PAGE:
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Vatican Denies Italian Report Of Pope's Brain Tumor

La Nazione, Oct. 21, 2015

In what it characterizes as an international scoop, Italian daily La Nazione reports that Pope Francis has a curable brain tumor, which the Vatican no doubt has been trying to keep secret. "The Pope Is Sick," is the newspaper's front page headline Wednesday, the same day the Vatican characterized the report as a "complete lie."

The paper reports that a Vatican helicopter was spotted in January near a Pisa hospital to transport acclaimed brain cancer specialist Takanori Fukushima to the Vatican to examine the 77-year-old Pope. A small curable tumor was identified, and Francis won't need surgery, La Nazione reports.

The Vatican vigorously denied the report Wednesday, calling it a "complete lie" and "irresponsible." Italian news agency ANSA confirmed that a Vatican helicopter took off from the San Rossore clinic in Pisa, but otherwise no further information is available.

Andrea Cangini, editor of the Florence-based newspaper, defended the veracity of the report, penning an article explaining the "duty" to report the news of the pontiff's health. "The right to privacy counts a bit less than the right of the public opinion to be informed," Cangini writes.

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How WeChat Is Helping Bhutan's Disappearing Languages Find A New Voice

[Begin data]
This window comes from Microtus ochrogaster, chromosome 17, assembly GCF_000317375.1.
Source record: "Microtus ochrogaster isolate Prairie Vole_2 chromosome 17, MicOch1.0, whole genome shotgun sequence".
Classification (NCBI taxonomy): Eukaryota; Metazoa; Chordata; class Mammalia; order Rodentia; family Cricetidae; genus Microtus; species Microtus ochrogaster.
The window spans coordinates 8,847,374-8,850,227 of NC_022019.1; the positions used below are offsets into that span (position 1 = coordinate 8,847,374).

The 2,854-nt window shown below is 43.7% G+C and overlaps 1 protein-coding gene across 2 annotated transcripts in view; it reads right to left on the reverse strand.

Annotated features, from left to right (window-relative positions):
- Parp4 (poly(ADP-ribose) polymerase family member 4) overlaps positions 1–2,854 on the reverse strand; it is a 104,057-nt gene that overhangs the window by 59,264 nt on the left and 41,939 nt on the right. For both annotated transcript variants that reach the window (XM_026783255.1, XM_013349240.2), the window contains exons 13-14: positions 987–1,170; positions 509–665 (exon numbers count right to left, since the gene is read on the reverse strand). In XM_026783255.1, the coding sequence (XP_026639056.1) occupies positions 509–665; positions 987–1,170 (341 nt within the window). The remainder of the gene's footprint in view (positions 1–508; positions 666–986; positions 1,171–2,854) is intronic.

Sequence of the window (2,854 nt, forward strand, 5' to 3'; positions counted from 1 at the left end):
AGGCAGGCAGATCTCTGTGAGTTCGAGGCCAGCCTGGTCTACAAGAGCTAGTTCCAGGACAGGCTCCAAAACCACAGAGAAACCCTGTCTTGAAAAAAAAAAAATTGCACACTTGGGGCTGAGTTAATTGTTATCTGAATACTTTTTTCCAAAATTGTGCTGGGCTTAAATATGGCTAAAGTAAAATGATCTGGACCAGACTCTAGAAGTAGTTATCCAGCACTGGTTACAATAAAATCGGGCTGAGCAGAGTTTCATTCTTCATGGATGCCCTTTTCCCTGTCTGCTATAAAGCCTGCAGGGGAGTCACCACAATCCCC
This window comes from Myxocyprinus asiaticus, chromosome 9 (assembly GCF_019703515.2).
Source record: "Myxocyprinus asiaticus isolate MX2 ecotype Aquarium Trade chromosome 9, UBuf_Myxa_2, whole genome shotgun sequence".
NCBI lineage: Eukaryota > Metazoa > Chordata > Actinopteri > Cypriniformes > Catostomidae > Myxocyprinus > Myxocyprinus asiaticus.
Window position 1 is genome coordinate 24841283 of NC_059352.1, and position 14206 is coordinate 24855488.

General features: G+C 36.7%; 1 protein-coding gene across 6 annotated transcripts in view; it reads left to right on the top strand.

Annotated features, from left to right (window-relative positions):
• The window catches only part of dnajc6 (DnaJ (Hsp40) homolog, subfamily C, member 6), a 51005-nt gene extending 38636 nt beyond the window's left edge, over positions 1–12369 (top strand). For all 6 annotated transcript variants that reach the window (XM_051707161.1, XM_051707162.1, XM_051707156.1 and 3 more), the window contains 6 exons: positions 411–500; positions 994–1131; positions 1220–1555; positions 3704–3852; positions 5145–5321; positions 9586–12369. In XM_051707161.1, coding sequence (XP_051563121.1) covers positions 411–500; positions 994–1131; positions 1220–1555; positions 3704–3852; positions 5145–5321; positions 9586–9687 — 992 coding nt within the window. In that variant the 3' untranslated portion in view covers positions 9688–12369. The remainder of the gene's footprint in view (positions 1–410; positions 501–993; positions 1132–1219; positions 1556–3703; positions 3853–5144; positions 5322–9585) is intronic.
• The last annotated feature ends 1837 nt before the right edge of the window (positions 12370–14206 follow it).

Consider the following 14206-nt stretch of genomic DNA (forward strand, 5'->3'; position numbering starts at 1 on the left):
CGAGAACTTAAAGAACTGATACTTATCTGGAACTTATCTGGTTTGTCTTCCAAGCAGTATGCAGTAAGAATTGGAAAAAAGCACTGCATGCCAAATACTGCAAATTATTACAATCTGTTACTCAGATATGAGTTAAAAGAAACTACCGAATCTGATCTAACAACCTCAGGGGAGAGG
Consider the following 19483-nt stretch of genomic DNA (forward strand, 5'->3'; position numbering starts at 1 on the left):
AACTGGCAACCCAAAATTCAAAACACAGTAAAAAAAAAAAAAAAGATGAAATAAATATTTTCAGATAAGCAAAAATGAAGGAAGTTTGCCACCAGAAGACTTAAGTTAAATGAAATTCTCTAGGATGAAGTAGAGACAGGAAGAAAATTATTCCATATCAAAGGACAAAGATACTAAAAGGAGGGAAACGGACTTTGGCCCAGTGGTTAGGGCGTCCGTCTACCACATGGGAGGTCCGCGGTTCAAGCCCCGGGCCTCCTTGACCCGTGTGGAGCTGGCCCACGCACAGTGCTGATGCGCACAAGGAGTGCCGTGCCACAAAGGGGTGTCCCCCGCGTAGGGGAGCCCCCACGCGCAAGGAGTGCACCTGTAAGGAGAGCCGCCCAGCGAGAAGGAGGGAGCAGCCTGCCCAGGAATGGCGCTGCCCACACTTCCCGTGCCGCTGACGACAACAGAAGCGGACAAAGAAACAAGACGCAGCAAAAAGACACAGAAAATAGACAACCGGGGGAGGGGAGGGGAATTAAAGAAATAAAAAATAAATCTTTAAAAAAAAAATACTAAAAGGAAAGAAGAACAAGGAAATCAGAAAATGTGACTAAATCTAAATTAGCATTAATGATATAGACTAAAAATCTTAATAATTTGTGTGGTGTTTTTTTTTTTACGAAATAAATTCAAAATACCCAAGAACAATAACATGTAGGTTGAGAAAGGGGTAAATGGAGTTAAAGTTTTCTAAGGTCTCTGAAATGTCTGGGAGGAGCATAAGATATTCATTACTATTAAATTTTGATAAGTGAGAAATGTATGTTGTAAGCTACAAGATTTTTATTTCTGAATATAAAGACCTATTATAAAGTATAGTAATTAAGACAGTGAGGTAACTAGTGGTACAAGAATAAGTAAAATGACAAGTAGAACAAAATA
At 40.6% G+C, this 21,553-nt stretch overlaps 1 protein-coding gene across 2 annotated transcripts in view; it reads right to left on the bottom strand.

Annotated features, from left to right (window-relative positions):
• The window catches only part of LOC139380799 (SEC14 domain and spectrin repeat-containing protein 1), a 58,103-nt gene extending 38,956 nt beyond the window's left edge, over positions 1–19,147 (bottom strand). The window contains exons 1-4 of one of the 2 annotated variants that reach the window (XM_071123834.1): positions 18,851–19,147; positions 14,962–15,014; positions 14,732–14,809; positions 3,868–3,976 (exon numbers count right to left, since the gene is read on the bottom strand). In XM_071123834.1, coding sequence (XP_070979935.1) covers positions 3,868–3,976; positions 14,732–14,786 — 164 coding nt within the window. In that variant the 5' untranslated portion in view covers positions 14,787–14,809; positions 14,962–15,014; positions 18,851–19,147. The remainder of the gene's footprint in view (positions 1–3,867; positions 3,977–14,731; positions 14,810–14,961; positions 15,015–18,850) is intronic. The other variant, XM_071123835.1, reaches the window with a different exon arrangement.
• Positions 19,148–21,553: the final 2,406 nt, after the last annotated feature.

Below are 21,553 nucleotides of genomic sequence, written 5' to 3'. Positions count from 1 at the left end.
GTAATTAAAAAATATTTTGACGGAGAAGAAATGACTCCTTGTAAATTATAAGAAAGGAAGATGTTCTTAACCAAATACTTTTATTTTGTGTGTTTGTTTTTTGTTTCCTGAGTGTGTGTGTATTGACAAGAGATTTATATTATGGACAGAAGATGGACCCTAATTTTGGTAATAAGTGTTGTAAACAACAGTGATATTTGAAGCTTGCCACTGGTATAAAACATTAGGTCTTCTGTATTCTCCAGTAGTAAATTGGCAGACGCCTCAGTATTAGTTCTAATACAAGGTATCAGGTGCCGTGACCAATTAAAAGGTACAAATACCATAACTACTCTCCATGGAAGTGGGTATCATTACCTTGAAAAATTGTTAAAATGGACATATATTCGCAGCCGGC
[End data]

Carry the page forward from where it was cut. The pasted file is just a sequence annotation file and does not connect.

Phd candidate Tashi Dema, from the University of New England, discusses how social media apps, particularly WeChat, are helping to preserve local Bhutanese languages without a written alphabet. Dema argues that preservation of these languages has far-reaching benefits for the small Himalayan country's rich culture and tradition.

A monk in red performing while a sillouhet of a monk is being illuminated by their phone.

Monk performing while a sillouheted monk is on their phone

Source: Caterina Sanders/Unsplash
Tashi Dema

THIMPHU — Dechen, 40, grew up in Thimphu, the capital city of Bhutan. Her native language was Mangdip, also known as Nyenkha, as her parents are originally from central Bhutan. She went to schools in the city, where the curriculum was predominantly taught in Dzongkha, the national language, and English.

In Dechen’s house, everyone spoke Dzongkha. She only spoke her mother tongue when she had guests from her village, who could not understand Dzongkha and during her occasional visits to her village nestled in the mountains. Her mother tongue knowledge was limited.

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However, things have now changed.

With 90% of Bhutanese people using social media and social media penetrating all remotes areas in Bhutan, Dechen’s relatives in remote villages are connected on WeChat.

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